Samsung heir Lee Jae-yong indicted for bribery, embezzlement
The heir to the Samsung empire and four other top executives were indicted Tuesday on multiple charges including bribery and embezzlement, South Korean prosecutors said in the latest blow to the world’s biggest smartphone maker.
The presentation of formal charges against Lee Jae-yong and his colleagues makes them almost certain to face trial, casting new uncertainty over South Korea’s biggest business group as it seeks to recover from a humiliating recall.
As well as charges of bribery, embezzlement and hiding assets overseas, Lee is accused of perjury, said the spokesman for prosecutors probing a corruption and power abuse scandal that has seen President Park Geun-hye impeached.
Three of the five men - but not Lee, the vice-chairman of flagship subsidiary Samsung Electronics - resigned their positions, the conglomerate said.
The group said it was “dismantling” its Future Strategy Office, the coordinating body that oversees major decisions such as acquisitions or entering new business.
The move, described as a “reform plan”, was announced in a brief five-line statement emailed minutes after the indictment.
Under the scheme, each Samsung unit will be allowed to run more independently, a powerful group body handling government lobbying will be disbanded and decisions over donations will be made more transparent, it said.
But Chung Sun-sup, the head of chaebol.com, a private watchdog forum on conglomerates, said: “It is yet to be seen whether this is another cosmetic measure aimed to divert public criticism.”
In the past, he said: “Samsung has dissolved group-controlling organisations when it got caught in breach of laws, only to revive them afterwards under different names”.
The Lee family could be “expected to continue wielding power and influence over the whole group”, he added, although professionals might get a greater voice in operating each of its subsidiaries.
The tech giant, whose group revenues are equivalent to a fifth of the country’s GDP, is struggling to recover from the embarrassing recall crisis over its Galaxy Note 7 smartphone last year.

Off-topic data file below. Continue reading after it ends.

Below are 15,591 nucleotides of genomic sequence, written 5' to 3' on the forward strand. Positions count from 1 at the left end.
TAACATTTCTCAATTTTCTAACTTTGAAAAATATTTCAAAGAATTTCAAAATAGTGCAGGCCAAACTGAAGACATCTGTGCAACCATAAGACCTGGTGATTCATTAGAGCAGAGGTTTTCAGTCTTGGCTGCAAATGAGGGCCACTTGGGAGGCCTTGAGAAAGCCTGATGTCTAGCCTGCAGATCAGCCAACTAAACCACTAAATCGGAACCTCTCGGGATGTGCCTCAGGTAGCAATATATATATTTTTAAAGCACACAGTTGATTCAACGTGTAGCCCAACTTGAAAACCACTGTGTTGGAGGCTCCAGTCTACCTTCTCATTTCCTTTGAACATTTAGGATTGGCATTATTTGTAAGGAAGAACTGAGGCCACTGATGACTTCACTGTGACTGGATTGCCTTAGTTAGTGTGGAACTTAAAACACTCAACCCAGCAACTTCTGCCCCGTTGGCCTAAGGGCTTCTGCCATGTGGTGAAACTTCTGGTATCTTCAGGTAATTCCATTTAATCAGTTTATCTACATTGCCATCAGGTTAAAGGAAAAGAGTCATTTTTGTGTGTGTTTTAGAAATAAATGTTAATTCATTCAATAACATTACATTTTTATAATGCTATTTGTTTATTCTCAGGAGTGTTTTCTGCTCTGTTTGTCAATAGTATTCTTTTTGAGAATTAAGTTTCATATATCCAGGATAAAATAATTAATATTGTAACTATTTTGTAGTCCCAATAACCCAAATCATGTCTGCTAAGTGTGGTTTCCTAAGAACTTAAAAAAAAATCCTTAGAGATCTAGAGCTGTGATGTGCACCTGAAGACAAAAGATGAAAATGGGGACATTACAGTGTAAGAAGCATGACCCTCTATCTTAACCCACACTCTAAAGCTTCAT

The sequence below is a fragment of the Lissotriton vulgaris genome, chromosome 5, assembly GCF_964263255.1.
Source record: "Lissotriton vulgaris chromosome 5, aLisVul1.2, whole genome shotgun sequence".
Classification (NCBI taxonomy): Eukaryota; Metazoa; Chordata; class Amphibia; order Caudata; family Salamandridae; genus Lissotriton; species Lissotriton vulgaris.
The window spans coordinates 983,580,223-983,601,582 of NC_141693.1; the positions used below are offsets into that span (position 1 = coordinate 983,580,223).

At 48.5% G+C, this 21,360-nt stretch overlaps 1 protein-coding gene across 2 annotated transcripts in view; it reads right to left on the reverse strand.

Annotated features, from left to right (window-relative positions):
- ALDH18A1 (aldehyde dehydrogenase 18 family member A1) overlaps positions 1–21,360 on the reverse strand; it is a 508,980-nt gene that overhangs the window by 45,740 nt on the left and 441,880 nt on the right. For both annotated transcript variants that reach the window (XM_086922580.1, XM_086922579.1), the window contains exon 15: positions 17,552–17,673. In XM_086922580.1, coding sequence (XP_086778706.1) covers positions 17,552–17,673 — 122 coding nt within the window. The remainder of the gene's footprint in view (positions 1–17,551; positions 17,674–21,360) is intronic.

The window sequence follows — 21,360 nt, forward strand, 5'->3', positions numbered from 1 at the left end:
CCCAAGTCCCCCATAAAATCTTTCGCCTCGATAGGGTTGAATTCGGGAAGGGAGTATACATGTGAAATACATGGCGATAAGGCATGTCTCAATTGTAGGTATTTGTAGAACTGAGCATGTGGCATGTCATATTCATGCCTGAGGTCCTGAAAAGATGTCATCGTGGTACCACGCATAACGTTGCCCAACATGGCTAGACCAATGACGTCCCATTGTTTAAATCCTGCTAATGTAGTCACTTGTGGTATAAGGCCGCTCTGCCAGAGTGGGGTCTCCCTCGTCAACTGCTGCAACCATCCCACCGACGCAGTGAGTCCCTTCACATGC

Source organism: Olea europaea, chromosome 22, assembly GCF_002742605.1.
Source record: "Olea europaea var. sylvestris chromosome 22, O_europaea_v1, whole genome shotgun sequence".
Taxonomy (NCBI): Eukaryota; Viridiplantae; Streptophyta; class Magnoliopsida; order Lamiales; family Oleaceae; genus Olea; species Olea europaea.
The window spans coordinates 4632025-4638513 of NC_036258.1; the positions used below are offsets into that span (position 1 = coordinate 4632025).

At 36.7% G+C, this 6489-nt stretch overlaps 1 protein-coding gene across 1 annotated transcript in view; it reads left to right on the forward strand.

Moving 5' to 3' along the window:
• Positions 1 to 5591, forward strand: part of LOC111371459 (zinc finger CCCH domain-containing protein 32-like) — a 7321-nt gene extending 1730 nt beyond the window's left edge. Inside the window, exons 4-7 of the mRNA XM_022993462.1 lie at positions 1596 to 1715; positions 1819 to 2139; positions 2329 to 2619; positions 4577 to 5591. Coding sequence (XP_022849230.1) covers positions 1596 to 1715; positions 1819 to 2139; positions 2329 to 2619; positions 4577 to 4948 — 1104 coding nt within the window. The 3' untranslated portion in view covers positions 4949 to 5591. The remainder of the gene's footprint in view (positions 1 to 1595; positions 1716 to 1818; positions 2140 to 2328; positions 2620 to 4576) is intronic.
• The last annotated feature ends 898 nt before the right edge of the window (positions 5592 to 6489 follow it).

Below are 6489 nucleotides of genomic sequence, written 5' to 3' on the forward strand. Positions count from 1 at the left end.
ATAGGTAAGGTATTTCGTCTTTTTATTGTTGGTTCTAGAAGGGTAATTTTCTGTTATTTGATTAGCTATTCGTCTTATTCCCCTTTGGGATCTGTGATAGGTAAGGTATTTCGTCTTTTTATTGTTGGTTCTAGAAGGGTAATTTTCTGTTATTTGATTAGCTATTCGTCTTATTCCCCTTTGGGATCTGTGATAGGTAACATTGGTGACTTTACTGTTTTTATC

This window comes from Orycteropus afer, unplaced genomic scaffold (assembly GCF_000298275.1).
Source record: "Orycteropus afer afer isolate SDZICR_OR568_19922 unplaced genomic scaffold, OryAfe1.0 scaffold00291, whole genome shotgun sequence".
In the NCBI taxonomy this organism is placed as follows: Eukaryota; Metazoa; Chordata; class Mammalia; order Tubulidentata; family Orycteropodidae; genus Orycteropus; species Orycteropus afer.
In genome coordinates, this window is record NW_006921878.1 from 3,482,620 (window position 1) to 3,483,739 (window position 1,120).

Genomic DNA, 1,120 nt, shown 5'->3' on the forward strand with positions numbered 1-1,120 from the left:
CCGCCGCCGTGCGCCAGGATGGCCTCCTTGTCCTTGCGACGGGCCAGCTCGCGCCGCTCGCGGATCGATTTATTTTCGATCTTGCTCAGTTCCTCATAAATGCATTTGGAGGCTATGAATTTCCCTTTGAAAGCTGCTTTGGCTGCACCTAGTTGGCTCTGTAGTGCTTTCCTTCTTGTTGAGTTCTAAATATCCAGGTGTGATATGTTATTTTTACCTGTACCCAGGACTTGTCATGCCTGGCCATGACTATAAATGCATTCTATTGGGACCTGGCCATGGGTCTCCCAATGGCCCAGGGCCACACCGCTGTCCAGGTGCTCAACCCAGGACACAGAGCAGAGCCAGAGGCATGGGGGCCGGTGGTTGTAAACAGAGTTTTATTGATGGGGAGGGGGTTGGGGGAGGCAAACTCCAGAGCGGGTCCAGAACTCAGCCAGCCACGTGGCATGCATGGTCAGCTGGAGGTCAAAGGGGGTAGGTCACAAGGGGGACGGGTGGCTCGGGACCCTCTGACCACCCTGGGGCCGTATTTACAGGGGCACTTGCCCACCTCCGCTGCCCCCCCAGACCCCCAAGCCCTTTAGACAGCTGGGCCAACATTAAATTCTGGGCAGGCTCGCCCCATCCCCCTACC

The PR disaster is partly blamed on the group’s top-down management style, in which each Samsung unit simply follows orders from the elite Future Strategy Office without question.
The corruption scandal centres on Choi Soon-sil, who is accused of using her close ties with President Park to force local firms to “donate” nearly $70 million to non-profit foundations, money which Choi allegedly used for personal gain.
Samsung was the single biggest donor to the foundations. It is also accused of separately giving millions of euros to Choi to bankroll her daughter’s equestrian training in Germany.
The 48-year-old Lee, the scion of Samsung’s founding Lee family, has effectively been at the helm of the conglomerate since his father suffered a heart attack in 2014.
One of the policy favours which Lee allegedly sought from Park was state approval for a controversial merger in 2015 of two Samsung units seen as a key step to ensure a smooth power transfer to him.
The deal was opposed by many shareholders who said it had wilfully undervalued shares of one of the two firms. But it eventually went through after the national pension fund -- a major Samsung shareholder - approved it.
A former welfare minister who had overseen the pension fund was charged with abuse of power last month for pressuring it to vote in Samsung’s favour.
Lee has denied all accusations.
Samsung Electronics shares closed up one per cent on Tuesday, at 1,922,000 won per share.
Tuesday’s indictments came a day before the special prosecutors - who were appointed in December - were set to hand back the case to state prosecutors after the government rejected a request to extend their inquiry.
It would be up to the state prosecutors to probe other South Korean conglomerates, including Hyundai Motor and retail giant Lotte Group, the special prosecutors’ spokesman said.
During their term they indicted a total of 31 suspects - 17 of them on Tuesday - including an ex-arts minister and former presidential chief of staff.